The teacher said although they have not been informed about positive cases in their classroom, they know many parents work and have less time to take their child to get tested to confirm a case.
"It wasn't a surprise, with so many of my students being absent," said the teacher, adding that the school's principal was the substitute for the class on Friday.
At Robert Bruce, Duran described one classroom that currently contains 10 students, after a positive case in the class resulted in every student within six feet being instructed to quarantine. On Wednesday, around 180 of the school's 950 students were absent.
As of this week, 21 school COVID-19 outbreaks are being investigated in Santa Barbara County, with an "outbreak" being defined as three or more epidemiologically linked cases, according to county Public Health spokeswoman Jackie Ruiz.
Ruiz declined to name specific schools with confirmed outbreaks, but said public health officials hope to share a regional breakdown of where outbreaks are occurring in the county in the coming weeks.
Kenny Klein, spokesman for the Guadalupe Union and Santa Maria Joint Union High School districts, declined to share the number of cases that have been reported in either district, citing privacy concerns.
"COVID has been an increasing daily challenge since the return of the majority of students and staff. Our schools are testing dozens of students and staff daily. Each site is working closely with [Public Health] to help with guidance, contact tracing and contact monitoring," Klein said of the high school district, which includes approximately 9,300 students between four school sites.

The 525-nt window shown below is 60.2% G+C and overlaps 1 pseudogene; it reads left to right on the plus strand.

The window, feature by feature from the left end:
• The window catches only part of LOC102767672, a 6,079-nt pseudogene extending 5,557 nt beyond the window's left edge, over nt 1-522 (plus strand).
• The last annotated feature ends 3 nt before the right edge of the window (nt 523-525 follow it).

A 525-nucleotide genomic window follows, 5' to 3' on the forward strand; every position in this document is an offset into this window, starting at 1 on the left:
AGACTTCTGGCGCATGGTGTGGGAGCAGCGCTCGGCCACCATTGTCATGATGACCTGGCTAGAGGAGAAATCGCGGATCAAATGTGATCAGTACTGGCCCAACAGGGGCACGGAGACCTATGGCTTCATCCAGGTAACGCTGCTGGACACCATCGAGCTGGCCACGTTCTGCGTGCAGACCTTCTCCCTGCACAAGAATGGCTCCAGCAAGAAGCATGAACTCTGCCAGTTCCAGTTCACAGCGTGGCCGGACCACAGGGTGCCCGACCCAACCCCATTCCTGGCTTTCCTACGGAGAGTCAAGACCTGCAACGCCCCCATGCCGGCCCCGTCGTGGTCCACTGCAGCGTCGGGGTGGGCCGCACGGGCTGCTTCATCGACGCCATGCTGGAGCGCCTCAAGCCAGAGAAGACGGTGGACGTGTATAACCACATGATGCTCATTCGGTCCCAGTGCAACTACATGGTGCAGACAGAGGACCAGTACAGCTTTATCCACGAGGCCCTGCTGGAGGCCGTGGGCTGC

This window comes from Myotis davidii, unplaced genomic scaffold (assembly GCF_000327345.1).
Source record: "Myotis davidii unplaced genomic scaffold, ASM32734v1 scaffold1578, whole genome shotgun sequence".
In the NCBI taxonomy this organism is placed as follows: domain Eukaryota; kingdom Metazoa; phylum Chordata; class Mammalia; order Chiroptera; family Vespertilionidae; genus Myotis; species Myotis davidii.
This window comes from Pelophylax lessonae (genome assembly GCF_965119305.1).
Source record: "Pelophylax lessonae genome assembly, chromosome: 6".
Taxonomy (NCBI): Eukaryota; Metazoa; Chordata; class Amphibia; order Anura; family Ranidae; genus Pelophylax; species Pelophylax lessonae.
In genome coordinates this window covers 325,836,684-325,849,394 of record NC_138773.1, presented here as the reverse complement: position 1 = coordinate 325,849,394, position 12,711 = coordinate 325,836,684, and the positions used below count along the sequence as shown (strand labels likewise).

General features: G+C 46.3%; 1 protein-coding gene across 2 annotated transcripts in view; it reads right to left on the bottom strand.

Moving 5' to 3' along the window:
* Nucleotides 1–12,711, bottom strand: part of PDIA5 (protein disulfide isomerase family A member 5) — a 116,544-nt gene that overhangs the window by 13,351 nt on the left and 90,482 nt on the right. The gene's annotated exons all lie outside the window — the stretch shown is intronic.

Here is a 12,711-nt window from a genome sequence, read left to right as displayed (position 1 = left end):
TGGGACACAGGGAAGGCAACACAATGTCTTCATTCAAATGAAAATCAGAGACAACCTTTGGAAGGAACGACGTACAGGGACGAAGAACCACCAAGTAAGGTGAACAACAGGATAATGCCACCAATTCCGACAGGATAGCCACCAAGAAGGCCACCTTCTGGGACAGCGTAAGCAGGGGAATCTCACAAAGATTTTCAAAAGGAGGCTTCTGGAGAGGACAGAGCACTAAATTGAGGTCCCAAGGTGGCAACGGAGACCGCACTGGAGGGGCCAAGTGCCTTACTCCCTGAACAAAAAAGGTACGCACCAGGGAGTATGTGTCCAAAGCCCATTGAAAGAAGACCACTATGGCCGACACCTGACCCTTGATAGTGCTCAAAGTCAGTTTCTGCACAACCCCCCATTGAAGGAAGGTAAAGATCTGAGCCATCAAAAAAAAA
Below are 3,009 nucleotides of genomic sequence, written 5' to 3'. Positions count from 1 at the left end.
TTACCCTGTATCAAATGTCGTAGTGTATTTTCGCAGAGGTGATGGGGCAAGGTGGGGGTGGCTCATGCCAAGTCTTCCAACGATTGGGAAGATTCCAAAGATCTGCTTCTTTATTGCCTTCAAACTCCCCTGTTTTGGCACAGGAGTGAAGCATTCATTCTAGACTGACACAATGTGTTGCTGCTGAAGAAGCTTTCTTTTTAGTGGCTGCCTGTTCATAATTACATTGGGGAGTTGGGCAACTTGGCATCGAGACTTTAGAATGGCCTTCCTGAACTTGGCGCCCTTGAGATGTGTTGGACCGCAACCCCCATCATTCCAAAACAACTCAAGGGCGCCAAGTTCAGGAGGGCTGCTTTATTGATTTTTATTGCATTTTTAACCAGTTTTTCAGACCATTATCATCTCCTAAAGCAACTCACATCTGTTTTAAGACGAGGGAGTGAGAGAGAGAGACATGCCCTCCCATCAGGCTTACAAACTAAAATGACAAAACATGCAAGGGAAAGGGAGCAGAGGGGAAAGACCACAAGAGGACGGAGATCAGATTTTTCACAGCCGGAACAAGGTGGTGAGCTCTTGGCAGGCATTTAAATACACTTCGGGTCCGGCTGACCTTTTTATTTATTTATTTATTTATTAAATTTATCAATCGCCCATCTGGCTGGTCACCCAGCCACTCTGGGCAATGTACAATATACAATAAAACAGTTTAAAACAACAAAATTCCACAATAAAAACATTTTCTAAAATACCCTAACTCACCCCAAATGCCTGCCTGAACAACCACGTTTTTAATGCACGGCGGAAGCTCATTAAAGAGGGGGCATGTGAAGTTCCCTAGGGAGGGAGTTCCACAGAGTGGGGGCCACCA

"We're definitely more strained"
Along with a shortage of substitutes, the Santa Maria-Bonita district is also experiencing a lack of other classified roles, like custodians and instructional assistants.
"We’re definitely more strained, not just because of that (substitutes), but because there’s a shortage in all positions," Ontiveros said.
Besides the possible safety concerns prospective substitutes may have about teaching now, they also may be more tempted to teach in the nearby Lucia Mar Unified district, which pays subs between $170 and $190 per day compared to Bonita's $150 to $185 daily rate.
The substitute shortage is prevalent statewide, with the number of substitute teaching permits administered by the California Commission on Teacher Credentialing shrinking by around 25% between the 2018-19 and 2020-21 school years, according to reporting by CalMatters.
Despite the new challenges presented by in-person schooling during a COVID-19 surge, Duran said the situation is far preferable to the widespread distance learning of last year. She just hopes it's sustainable.
"To be able to be with kids in the classroom is night and day. The kids are doing great, they love being back in the classroom, so my greatest hope is that our district and community can make sure we stay open," she said.
This story was updated to correct a statement about the number of district administrators present at Robert Bruce Elementary on Friday.